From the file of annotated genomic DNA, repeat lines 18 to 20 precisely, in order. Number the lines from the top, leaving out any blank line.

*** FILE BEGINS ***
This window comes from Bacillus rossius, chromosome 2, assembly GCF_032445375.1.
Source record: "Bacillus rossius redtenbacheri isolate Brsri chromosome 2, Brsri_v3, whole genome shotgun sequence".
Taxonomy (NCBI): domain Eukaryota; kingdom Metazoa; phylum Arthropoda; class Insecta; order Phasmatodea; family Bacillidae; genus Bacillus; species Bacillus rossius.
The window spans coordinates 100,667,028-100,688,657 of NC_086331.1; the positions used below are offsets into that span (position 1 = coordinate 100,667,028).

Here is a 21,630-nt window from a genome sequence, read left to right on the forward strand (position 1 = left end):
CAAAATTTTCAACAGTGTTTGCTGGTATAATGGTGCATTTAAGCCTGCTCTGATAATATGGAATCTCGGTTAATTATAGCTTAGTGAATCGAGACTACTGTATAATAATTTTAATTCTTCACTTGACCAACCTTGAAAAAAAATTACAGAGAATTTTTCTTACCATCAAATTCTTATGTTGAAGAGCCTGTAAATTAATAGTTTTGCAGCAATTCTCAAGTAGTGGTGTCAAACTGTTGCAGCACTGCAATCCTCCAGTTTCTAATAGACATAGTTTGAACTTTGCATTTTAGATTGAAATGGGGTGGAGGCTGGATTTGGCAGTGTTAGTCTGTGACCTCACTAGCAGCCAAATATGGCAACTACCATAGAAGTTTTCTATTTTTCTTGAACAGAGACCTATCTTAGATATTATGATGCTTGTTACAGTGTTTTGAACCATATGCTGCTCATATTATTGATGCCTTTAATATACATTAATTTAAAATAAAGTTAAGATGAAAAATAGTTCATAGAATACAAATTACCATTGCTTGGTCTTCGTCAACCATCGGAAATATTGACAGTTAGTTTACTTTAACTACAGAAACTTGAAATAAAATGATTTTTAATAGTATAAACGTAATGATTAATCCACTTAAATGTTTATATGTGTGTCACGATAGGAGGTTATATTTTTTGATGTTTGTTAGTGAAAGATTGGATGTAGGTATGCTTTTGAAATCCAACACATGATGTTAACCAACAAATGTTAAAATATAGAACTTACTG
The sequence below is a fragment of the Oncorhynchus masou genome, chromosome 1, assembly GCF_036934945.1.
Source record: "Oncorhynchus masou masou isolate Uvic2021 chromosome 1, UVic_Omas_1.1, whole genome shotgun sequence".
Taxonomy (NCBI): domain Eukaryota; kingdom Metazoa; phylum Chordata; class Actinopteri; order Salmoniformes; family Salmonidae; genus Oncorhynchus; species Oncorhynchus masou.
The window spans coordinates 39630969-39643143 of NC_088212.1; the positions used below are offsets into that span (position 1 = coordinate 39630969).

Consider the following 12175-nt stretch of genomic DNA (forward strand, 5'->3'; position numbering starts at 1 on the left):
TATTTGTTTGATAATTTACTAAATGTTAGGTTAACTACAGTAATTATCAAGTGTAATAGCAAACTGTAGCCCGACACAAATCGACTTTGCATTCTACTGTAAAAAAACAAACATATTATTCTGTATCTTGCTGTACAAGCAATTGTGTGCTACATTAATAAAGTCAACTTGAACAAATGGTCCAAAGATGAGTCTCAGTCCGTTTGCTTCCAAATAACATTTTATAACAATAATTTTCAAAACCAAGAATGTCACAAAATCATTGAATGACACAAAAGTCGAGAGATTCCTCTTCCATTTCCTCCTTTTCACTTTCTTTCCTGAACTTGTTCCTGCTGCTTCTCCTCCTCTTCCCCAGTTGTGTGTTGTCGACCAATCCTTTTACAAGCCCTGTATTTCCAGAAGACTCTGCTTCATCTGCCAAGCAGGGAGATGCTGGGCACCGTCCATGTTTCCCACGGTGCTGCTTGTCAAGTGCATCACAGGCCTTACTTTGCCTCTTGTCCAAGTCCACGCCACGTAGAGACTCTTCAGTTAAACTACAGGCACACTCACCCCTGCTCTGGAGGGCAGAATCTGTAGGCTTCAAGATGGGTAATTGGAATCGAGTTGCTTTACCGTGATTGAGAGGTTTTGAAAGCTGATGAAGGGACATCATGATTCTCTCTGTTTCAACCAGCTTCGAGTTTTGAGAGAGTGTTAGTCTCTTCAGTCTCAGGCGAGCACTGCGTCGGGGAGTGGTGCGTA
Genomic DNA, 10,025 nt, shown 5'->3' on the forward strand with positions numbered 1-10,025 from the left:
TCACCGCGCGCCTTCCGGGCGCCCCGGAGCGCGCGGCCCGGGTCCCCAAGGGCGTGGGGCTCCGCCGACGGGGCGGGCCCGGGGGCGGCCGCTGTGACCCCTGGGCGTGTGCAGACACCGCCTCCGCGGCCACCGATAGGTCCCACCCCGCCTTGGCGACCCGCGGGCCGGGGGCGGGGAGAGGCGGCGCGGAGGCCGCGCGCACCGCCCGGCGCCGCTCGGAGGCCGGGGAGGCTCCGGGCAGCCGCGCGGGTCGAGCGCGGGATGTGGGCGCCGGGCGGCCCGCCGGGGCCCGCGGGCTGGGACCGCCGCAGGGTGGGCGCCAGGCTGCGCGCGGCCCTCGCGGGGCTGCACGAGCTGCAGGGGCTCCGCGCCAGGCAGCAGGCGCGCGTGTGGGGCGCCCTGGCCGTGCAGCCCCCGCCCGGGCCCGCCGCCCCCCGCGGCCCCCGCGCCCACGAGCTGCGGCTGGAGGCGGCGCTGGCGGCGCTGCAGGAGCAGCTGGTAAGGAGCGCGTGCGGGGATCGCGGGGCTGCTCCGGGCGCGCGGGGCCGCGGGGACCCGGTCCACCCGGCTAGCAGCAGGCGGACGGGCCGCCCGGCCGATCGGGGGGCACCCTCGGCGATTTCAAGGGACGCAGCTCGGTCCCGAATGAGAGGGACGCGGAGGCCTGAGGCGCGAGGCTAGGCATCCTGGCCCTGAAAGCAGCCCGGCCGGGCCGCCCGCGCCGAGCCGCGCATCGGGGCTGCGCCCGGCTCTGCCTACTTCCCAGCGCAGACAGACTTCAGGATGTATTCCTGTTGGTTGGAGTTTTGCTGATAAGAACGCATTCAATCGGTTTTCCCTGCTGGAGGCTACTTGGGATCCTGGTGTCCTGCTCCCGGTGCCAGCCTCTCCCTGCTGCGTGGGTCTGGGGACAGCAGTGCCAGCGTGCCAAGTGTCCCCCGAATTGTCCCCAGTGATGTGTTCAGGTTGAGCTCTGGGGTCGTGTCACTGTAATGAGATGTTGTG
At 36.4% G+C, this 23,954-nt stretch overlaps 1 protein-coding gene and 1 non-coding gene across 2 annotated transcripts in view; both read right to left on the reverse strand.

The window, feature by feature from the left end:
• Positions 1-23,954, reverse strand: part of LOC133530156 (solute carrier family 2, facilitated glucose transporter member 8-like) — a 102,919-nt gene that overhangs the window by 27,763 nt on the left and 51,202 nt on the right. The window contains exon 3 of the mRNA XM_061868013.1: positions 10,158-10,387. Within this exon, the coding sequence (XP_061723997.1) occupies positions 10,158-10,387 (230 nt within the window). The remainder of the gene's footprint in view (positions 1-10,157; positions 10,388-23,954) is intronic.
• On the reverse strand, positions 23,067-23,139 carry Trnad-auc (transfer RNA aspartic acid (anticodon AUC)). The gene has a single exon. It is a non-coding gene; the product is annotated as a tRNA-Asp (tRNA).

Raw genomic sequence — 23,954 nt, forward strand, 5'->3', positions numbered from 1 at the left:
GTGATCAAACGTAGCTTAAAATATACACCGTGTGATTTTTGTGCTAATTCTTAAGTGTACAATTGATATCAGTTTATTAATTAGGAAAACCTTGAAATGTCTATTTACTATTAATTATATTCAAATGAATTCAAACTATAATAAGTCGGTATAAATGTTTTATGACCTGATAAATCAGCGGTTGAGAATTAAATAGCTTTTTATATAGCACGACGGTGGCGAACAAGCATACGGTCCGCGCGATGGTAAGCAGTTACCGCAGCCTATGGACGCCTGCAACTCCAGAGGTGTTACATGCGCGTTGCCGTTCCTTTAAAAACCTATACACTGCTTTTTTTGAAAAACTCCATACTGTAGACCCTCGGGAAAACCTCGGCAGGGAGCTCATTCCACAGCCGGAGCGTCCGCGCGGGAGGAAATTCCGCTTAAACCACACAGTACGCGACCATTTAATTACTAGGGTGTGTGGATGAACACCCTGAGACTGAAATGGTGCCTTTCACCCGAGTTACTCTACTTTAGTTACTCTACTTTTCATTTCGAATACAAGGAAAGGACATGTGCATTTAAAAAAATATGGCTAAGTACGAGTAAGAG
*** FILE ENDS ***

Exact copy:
• On the reverse strand, positions 23,067-23,139 carry Trnad-auc (transfer RNA aspartic acid (anticodon AUC)). The gene has a single exon. It is a non-coding gene; the product is annotated as a tRNA-Asp (tRNA).

Raw genomic sequence — 23,954 nt, forward strand, 5'->3', positions numbered from 1 at the left:
GTGATCAAACGTAGCTTAAAATATACACCGTGTGATTTTTGTGCTAATTCTTAAGTGTACAATTGATATCAGTTTATTAATTAGGAAAACCTTGAAATGTCTATTTACTATTAATTATATTCAAATGAATTCAAACTATAATAAGTCGGTATAAATGTTTTATGACCTGATAAATCAGCGGTTGAGAATTAAATAGCTTTTTATATAGCACGACGGTGGCGAACAAGCATACGGTCCGCGCGATGGTAAGCAGTTACCGCAGCCTATGGACGCCTGCAACTCCAGAGGTGTTACATGCGCGTTGCCGTTCCTTTAAAAACCTATACACTGCTTTTTTTGAAAAACTCCATACTGTAGACCCTCGGGAAAACCTCGGCAGGGAGCTCATTCCACAGCCGGAGCGTCCGCGCGGGAGGAAATTCCGCTTAAACCACACAGTACGCGACCATTTAATTACTAGGGTGTGTGGATGAACACCCTGAGACTGAAATGGTGCCTTTCACCCGAGTTACTCTACTTTAGTTACTCTACTTTTCATTTCGAATACAAGGAAAGGACATGTGCATTTAAAAAAATATGGCTAAGTACGAGTAAGAG